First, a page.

W7N/EL-105 (Prometheus, Mount) (and some Pony Express support)

I volunteered to help with communications for the Pony Express re-ride. I also figured it would give me an opportunity at parts of NV I probably will not see often. Lets just say that Golden Earring wrote “Radar Love” with US50 in mind. I drew a section near Austin NV, but because of some recent weather issues my first assignment was unattainable. The second assignment though was no problem as I followed along the horse along the highway. There is not a lot out that way, it is very dark, it is very quiet, all the things you would normally find in an off the radar backpacking trip. I ended up sleeping near Cold Springs Station, there was a pull off with a bathroom, blah blah. It was also just far enough away from Austin that it was out of the weather. That said, next morning, I rolled back to Austin and grabbed breakfast at the only cafe in town open, and met up with Jeff and Sue from the SIERA amateur radio club and we had breakfast. Also met up with some other folks from the Pony too. After breakfast I checked the SOTA map to see what was close by.. There are four 10 pointers, a few 8 pointers south of Austin but the roads were a mess. So I opted for Mount Prometheus right outside of town and right off US50. A short run of off-road, and parked I was. There is no trail, just park somewhere on a BLM/Rancher/Forest service access road where you feel comfortable and start walking. . For where I parked the walking was pretty easy. Made the first small ridge and then contoured across to the structure the peak is a part of. I maybe hiked a mile, not the hardest hike I have ever done. The summit has two different Geodetic markers, but they both say the same thing, and they are about 10 feet from each other. A rock pile and such on the summit make it easy to erect a mast for your antenna. This is one of the first times I erected solely in an NVIS style angle on my antenna wire. I was able to get my four contacts pretty quick, and because of the nature of why i was out there, I opted to boogie off the summit pretty quickly so stopped at four QSO. I had 1 contact on 20m (W0MNA) everything else was on 40m. The bands were being REALLY bad at this time. For the Pony comms we had hoped to run an HF relay on a couple of peaks and the conditions were not such that we could. The topo above should give you some idea of how easy of a hike this is..and reality is if there had not been snow on the road I would’ve kept driving for an easier summit hike. Keep driving north on that BLM approach road and you can also get W7N/EL-064, Telegraph Peak.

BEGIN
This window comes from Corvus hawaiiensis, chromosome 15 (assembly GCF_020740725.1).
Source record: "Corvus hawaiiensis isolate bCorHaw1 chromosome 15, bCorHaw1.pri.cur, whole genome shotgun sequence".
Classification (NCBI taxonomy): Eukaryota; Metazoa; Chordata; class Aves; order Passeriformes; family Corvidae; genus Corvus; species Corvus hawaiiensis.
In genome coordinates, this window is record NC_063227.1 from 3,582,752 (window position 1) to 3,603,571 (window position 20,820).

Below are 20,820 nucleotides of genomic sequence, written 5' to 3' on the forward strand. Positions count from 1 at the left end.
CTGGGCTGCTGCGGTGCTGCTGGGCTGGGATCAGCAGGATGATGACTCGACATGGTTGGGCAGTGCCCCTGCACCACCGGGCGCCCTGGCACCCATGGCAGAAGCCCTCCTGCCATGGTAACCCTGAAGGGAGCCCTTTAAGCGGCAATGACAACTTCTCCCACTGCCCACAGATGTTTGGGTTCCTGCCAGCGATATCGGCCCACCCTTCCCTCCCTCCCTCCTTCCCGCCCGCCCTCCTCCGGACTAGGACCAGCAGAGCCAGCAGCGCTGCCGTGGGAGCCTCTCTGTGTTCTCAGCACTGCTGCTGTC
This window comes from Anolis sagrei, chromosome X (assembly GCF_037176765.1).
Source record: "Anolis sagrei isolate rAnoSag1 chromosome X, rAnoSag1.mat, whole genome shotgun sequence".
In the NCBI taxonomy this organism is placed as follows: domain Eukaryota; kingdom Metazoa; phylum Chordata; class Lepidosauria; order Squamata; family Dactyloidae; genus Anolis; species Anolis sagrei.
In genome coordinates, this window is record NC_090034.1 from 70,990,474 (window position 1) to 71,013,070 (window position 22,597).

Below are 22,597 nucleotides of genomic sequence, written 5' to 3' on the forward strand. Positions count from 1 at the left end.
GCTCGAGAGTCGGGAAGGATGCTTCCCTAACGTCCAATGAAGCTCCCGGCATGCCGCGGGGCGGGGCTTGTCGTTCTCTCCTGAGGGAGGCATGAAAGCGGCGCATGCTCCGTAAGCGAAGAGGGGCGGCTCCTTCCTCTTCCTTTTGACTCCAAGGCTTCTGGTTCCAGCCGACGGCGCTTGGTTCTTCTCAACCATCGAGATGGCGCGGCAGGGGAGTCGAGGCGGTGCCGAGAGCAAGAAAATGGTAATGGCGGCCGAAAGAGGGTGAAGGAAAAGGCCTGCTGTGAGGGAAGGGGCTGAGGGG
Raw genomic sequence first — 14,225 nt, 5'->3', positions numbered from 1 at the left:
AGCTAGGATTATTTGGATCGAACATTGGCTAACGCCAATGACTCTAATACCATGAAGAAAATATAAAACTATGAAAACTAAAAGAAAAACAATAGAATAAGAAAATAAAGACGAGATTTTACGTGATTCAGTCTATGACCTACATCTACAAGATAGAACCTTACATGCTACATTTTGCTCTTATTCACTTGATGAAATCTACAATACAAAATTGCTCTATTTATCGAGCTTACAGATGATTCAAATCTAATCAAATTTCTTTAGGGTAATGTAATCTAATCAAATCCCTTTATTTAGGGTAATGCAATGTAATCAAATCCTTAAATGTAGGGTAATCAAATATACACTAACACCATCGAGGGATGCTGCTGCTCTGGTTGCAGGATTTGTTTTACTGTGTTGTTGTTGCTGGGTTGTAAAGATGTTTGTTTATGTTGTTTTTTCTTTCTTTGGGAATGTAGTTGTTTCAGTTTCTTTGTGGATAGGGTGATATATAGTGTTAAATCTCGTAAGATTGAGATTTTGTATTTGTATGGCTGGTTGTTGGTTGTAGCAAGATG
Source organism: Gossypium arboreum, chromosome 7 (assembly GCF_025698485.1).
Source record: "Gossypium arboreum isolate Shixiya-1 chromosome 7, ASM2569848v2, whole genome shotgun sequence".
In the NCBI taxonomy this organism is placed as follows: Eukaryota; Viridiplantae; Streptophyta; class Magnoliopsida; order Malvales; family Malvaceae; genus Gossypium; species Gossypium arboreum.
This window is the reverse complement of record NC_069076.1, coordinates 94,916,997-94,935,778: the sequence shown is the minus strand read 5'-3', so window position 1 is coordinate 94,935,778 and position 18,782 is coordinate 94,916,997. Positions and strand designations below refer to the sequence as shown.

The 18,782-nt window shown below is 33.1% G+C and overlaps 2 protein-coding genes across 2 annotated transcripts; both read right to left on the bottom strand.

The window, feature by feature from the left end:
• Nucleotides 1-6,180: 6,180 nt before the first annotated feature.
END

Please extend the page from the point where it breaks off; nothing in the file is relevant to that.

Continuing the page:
There are two markers on the summit!
Second one, does not look any newer/different then the other one. Since it just says “Lander County Hill 2” I’m wondering if I was in the right place ūüėÄ

Slept at the Cold Springs station pullout, could not find a place in Austin, but hey it was QUIET out there in the middle of NOWHERE!

Genoa Peak, TRT/SOTA challenge part 1b

Walking back down the road from Genoa

 
Ah Big Blue: Looking down at the lake while walking back to the trail. Genoa Peak, this is the 2nd peak of the Nevada half of the TRT that I am working on for the summer challenge.. Although I have enough other fun peaks on the list, I am beginning to wonder if I am going to complete it..oh who knows we have till November. That said, I opted to skip the trail here and head up the road, probably a mistake given the fact that I saw mountain bikes drop into the trail and ended up hiking thru snow.
Even on the Eastern side of the lake on the normally dryer side.
The snow is plenty firm though given the melt refreeze cycles we go thru.
I am also learning quickly do NOT trust Google maps. GM said it was 2.2 miles to the summit. Even with me taking a short cut (across the snow), it was 4.4 miles to the summit. overall I did 9.8 miles, I guess PhD’s do not know much about mapping and navigation when it comes to non-pavement surfaces. Yet another reason to NOT rely solely upon technology and smart phones.. Soapboxing aside, it took about two and half hours to make the summit. Down below me at the lake the AMBBR was going on so I was listening to the NR7A repeater to the comms as things went on. If you are interested in EMCOMM I highly suggest you go sign up and volunteer for an event like that. While these biking events are not EMCOMM, a lot of the same principles apply. The last two years I’ve done the California Death Ride (Tour of the Cali alps) and this year I’m doing the Pony Express re-ride thru NV as well as the Tour-de-Tahoe in Sept. On the summit there are a lot of radio structures, so do get a tad off peak to setup. Since I was not in a hurry to get off the top I decided to play around w/ some different antenna setups. I managed three QSO’s in like 2 minutes, then things slowed down, and I shifted over to 2m. So my first antenna setup was my typical straight wire in a N/S orientation so I could throw E-2-W. After a bit I shifted direction slightly. On 2m, I could hear a local guy operating another SOTA activator that I could not hear etc. Reached out to him, got him some chaser points, and then got the details on KE6MT who was working a peak about 30 miles crowfly south of me (On Leviathon Peak W6/SN-039). We could not hit each other on 2m, but we did manage a contact on 40m. By then I’d shifted my antenna to an NVIS setup b/c I was also trying to reach activator W6SAE who was working a peak down towards San Francisco. I could hear him buried deep, but he was unable to pull me out. Oddly enough with an NVIS setup, I managed to snag W0ERI and W0MNA out in Oklahoma. They could hear me using an NVIS setup, but could not hear me when I was pointed specifically in their direction. I think I noted this in my previous post, but damn the bands have been acting funky so far this year.